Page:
Pakistan: Chinese help stemmed payment crisis

By Islamuddin Sajid

ISLAMABAD, Pakistan (AA) – Pakistan's balance of payment crisis is over after Beijing’s assurance it would provide short-term financial relief to Islamabad, the country’s finance minister said on Tuesday.

The announcement came a day before an International Monetary Fund team is due to arrive in Islamabad to discuss a financial package for the country.

Addressing a press conference with Foreign Minister Shah Mehmood Qureshi, Finance Minister Asad Umar said that during Premier Imran Khan’s just-concluded visit to China, Beijing agreed to extend an economic relief package to Pakistan.

"Pakistan urgently needed $12 billion to bridge the gap of the current account deficit, and that gap was almost filled with the help of Saudi Arabia and China," said Umar, but gave no details of China's package.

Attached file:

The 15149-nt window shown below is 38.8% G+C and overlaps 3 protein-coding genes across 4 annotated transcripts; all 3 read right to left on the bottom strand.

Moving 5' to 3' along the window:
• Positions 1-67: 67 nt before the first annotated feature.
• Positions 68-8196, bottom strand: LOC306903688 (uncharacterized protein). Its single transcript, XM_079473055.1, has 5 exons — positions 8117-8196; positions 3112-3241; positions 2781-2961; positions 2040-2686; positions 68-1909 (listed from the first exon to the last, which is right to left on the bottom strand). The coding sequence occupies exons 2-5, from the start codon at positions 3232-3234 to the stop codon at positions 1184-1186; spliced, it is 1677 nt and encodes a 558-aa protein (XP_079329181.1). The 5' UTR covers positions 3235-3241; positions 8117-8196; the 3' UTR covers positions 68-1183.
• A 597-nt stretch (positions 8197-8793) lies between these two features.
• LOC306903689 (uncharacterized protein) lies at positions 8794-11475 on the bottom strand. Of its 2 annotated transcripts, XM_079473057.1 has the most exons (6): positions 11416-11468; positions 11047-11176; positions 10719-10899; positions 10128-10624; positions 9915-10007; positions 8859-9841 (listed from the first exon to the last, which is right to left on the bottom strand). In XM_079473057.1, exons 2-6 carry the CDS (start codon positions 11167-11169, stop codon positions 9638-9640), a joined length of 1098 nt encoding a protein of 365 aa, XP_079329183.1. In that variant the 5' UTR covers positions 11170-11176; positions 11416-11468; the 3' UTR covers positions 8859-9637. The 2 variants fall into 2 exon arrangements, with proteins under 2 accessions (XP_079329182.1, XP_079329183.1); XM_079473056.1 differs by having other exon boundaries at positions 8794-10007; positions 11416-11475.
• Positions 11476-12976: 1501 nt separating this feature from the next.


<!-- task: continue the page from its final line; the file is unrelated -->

The governor of Pakistan’s State Bank and Finance Secretary Arif Ahmed Khan will meet Chinese officials on Friday in Beijing to discuss the package, he added.

China's economic future is linked to Pakistan through the China-Pakistan Economic Corridor (CPEC), though which China hopes to gain access to the Arabian Sea.

Saudi Arabia last month announced a $6 billion financial package for Pakistan during Khan’s visit to the kingdom.

Beijing and Islamabad signed 15 agreements and memoranda of understanding during Khan’s visit, including one for using Chinese currency in bilateral trade in lieu of U.S. dollars.

"The use of local currencies in bilateral trade would benefit both countries, while China also offered subsidized foreign exchange rates when both countries trade in local currencies," Umar said.

Qureshi said that both countries agreed to upgrade the strategic dialogue to the foreign minister-level and strengthen cooperation in all fields, including defense and the economy.

China and Pakistan also agreed that prisoners of both countries will serve their remaining sentences in their respective countries, Qureshi added.